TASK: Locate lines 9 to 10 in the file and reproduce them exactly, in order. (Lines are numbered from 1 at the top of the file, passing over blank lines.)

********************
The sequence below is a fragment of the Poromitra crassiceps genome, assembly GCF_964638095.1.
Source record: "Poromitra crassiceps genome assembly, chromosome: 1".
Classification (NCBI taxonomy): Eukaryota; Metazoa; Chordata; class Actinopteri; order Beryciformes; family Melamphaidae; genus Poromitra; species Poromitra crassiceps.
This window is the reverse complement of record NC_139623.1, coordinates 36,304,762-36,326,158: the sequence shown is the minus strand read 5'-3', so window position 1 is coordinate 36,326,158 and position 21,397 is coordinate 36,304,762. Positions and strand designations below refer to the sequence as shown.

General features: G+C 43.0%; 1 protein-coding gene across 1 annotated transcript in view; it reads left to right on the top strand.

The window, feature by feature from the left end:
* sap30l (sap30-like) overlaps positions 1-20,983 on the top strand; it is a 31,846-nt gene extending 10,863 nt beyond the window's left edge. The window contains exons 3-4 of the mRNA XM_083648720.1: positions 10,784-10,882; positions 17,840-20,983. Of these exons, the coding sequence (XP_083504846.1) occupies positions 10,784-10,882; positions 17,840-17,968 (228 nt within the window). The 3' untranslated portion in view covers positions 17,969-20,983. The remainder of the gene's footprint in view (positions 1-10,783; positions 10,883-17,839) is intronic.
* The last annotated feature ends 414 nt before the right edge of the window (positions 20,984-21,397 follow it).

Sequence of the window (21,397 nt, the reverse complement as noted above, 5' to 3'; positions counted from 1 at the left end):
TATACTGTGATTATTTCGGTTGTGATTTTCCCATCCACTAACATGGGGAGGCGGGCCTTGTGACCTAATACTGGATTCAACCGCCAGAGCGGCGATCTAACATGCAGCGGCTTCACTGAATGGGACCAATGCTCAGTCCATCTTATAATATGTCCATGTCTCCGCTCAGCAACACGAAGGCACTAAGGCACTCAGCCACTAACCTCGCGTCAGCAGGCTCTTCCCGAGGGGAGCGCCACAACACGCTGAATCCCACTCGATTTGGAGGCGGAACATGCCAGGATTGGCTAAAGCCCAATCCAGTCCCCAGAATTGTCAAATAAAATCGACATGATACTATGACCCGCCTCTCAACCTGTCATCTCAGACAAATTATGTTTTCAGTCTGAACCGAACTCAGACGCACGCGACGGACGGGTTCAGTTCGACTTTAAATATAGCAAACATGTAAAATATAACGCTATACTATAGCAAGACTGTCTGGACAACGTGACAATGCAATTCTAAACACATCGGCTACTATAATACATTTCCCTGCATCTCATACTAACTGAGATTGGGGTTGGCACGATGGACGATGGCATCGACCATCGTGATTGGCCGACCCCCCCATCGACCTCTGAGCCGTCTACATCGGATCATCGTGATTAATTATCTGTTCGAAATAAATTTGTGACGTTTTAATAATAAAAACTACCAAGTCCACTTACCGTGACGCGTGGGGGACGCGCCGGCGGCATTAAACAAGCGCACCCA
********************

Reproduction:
Sequence of the window (21,397 nt, the reverse complement as noted above, 5' to 3'; positions counted from 1 at the left end):
TATACTGTGATTATTTCGGTTGTGATTTTCCCATCCACTAACATGGGGAGGCGGGCCTTGTGACCTAATACTGGATTCAACCGCCAGAGCGGCGATCTAACATGCAGCGGCTTCACTGAATGGGACCAATGCTCAGTCCATCTTATAATATGTCCATGTCTCCGCTCAGCAACACGAAGGCACTAAGGCACTCAGCCACTAACCTCGCGTCAGCAGGCTCTTCCCGAGGGGAGCGCCACAACACGCTGAATCCCACTCGATTTGGAGGCGGAACATGCCAGGATTGGCTAAAGCCCAATCCAGTCCCCAGAATTGTCAAATAAAATCGACATGATACTATGACCCGCCTCTCAACCTGTCATCTCAGACAAATTATGTTTTCAGTCTGAACCGAACTCAGACGCACGCGACGGACGGGTTCAGTTCGACTTTAAATATAGCAAACATGTAAAATATAACGCTATACTATAGCAAGACTGTCTGGACAACGTGACAATGCAATTCTAAACACATCGGCTACTATAATACATTTCCCTGCATCTCATACTAACTGAGATTGGGGTTGGCACGATGGACGATGGCATCGACCATCGTGATTGGCCGACCCCCCCATCGACCTCTGAGCCGTCTACATCGGATCATCGTGATTAATTATCTGTTCGAAATAAATTTGTGACGTTTTAATAATAAAAACTACCAAGTCCACTTACCGTGACGCGTGGGGGACGCGCCGGCGGCATTAAACAAGCGCACCCA